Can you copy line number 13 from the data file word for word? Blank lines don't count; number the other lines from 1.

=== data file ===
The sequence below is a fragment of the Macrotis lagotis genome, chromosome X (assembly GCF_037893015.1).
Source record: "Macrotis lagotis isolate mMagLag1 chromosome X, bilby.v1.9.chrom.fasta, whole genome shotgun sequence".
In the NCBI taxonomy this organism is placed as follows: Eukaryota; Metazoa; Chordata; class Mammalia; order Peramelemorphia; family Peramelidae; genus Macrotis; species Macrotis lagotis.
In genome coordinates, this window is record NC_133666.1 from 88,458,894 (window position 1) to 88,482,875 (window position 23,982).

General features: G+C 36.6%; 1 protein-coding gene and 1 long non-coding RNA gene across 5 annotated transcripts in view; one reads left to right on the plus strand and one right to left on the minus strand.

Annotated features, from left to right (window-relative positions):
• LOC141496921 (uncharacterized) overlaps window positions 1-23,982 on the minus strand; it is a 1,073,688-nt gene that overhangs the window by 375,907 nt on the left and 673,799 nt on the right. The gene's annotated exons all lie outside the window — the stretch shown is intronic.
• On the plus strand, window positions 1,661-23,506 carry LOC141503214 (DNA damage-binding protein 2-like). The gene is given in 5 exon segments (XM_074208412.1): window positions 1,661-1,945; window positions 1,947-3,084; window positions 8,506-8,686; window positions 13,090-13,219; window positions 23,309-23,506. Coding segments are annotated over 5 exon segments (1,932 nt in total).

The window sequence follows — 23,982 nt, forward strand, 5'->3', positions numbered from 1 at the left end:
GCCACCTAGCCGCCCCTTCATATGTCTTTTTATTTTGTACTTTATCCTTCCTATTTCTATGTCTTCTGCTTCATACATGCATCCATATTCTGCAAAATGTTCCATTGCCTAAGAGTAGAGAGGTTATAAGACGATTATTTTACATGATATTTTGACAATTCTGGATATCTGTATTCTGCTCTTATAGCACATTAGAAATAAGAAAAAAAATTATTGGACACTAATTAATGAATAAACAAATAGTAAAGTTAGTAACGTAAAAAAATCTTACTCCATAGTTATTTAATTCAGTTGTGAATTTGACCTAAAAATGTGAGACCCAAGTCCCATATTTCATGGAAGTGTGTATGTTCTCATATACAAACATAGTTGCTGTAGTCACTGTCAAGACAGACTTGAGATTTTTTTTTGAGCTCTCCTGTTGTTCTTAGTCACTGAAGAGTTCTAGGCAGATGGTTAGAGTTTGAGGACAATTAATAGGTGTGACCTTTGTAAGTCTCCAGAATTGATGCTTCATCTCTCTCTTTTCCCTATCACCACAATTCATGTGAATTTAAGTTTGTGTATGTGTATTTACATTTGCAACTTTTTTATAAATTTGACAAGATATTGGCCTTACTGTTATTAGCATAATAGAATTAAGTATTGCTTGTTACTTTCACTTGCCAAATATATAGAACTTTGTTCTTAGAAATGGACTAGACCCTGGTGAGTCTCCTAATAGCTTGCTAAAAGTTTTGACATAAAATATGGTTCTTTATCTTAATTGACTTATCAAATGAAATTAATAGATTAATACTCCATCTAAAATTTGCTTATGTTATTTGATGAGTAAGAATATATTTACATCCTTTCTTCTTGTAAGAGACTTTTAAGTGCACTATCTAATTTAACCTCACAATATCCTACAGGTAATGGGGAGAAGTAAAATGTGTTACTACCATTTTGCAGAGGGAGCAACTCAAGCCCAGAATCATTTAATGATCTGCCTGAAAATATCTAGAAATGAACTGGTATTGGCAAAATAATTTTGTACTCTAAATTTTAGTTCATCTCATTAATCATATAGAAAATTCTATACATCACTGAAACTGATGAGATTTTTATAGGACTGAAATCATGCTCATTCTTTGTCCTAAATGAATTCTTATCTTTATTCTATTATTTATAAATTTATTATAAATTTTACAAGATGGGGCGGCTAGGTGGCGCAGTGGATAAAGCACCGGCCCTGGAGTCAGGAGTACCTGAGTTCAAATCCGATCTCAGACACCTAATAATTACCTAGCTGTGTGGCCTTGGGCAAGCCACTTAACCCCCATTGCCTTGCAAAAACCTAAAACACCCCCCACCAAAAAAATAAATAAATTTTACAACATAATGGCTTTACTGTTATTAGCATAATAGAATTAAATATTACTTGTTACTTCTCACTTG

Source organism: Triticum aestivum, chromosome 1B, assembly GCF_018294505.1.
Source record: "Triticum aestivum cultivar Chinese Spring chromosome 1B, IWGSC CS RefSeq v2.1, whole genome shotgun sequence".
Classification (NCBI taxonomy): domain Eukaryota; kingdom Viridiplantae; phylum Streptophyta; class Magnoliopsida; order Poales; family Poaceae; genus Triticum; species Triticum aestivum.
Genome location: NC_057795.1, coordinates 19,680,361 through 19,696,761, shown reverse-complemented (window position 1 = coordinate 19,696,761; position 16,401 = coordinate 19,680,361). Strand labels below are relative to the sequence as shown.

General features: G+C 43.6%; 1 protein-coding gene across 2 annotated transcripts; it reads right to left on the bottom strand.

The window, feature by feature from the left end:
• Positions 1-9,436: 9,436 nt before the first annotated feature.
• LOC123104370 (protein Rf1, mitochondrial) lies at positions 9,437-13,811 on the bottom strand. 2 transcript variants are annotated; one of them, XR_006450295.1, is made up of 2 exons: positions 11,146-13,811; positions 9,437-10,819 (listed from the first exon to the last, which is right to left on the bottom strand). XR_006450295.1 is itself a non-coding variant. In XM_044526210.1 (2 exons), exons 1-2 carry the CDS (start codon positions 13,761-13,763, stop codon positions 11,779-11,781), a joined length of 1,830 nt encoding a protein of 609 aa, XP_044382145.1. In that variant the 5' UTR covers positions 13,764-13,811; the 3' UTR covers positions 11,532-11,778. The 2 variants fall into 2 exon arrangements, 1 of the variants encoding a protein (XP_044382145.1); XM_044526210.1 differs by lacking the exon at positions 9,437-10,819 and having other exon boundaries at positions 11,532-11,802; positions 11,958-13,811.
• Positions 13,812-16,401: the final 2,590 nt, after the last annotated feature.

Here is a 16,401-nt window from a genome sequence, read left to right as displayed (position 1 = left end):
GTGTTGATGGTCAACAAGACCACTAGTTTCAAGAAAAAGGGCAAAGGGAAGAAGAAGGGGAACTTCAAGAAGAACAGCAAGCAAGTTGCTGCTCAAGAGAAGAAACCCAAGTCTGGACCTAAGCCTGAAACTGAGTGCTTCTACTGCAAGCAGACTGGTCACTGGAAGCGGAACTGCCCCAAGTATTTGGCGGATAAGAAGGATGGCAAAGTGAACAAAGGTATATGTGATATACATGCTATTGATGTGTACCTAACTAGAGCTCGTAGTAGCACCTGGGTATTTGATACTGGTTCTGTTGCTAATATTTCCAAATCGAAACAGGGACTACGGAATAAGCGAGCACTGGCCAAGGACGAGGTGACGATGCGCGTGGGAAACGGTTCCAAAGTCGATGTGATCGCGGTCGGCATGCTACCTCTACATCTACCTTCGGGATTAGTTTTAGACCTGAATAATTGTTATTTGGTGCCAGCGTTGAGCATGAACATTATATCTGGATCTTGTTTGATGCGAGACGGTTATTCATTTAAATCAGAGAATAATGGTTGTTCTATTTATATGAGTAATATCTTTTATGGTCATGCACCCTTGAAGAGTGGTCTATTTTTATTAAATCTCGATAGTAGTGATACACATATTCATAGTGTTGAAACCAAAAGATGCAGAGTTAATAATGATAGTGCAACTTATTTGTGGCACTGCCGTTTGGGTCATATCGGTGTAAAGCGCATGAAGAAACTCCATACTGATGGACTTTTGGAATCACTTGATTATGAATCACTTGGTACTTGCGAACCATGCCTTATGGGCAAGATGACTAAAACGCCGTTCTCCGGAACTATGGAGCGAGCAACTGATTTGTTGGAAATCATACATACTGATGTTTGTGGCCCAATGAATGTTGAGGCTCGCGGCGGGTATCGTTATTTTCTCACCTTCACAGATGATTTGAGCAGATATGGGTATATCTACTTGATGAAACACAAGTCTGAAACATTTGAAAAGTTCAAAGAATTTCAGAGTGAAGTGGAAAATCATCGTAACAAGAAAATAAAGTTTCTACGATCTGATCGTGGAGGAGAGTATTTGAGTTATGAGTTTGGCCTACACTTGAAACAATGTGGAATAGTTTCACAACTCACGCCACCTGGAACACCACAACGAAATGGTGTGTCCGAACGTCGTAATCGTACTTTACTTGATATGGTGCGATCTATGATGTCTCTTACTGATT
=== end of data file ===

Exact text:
Classification (NCBI taxonomy): domain Eukaryota; kingdom Viridiplantae; phylum Streptophyta; class Magnoliopsida; order Poales; family Poaceae; genus Triticum; species Triticum aestivum.